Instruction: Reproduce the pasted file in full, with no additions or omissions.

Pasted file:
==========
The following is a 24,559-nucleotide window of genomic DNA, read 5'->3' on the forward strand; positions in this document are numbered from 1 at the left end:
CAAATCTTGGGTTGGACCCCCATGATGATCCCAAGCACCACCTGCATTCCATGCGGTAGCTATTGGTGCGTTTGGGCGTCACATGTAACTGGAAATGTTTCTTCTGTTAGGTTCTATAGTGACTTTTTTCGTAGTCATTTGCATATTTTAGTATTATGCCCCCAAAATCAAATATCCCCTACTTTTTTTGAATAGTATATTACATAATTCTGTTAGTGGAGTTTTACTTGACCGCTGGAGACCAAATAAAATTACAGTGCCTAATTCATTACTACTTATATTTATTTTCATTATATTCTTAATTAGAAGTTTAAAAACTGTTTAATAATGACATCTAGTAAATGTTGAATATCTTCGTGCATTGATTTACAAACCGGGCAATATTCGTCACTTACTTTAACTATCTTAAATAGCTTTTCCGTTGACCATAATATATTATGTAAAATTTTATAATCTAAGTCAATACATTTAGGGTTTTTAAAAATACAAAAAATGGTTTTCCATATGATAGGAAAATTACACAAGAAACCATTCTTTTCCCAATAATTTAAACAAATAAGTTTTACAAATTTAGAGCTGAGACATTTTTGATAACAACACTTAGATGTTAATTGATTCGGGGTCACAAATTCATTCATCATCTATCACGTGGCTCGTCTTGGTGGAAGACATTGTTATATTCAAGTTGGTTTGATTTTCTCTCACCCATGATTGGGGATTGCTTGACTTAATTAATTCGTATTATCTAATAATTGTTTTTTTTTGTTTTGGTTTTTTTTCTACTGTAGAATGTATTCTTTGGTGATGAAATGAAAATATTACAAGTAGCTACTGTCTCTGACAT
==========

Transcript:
The following is a 24,559-nucleotide window of genomic DNA, read 5'->3' on the forward strand; positions in this document are numbered from 1 at the left end:
CAAATCTTGGGTTGGACCCCCATGATGATCCCAAGCACCACCTGCATTCCATGCGGTAGCTATTGGTGCGTTTGGGCGTCACATGTAACTGGAAATGTTTCTTCTGTTAGGTTCTATAGTGACTTTTTTCGTAGTCATTTGCATATTTTAGTATTATGCCCCCAAAATCAAATATCCCCTACTTTTTTTGAATAGTATATTACATAATTCTGTTAGTGGAGTTTTACTTGACCGCTGGAGACCAAATAAAATTACAGTGCCTAATTCATTACTACTTATATTTATTTTCATTATATTCTTAATTAGAAGTTTAAAAACTGTTTAATAATGACATCTAGTAAATGTTGAATATCTTCGTGCATTGATTTACAAACCGGGCAATATTCGTCACTTACTTTAACTATCTTAAATAGCTTTTCCGTTGACCATAATATATTATGTAAAATTTTATAATCTAAGTCAATACATTTAGGGTTTTTAAAAATACAAAAAATGGTTTTCCATATGATAGGAAAATTACACAAGAAACCATTCTTTTCCCAATAATTTAAACAAATAAGTTTTACAAATTTAGAGCTGAGACATTTTTGATAACAACACTTAGATGTTAATTGATTCGGGGTCACAAATTCATTCATCATCTATCACGTGGCTCGTCTTGGTGGAAGACATTGTTATATTCAAGTTGGTTTGATTTTCTCTCACCCATGATTGGGGATTGCTTGACTTAATTAATTCGTATTATCTAATAATTGTTTTTTTTTGTTTTGGTTTTTTTTCTACTGTAGAATGTATTCTTTGGTGATGAAATGAAAATATTACAAGTAGCTACTGTCTCTGACAT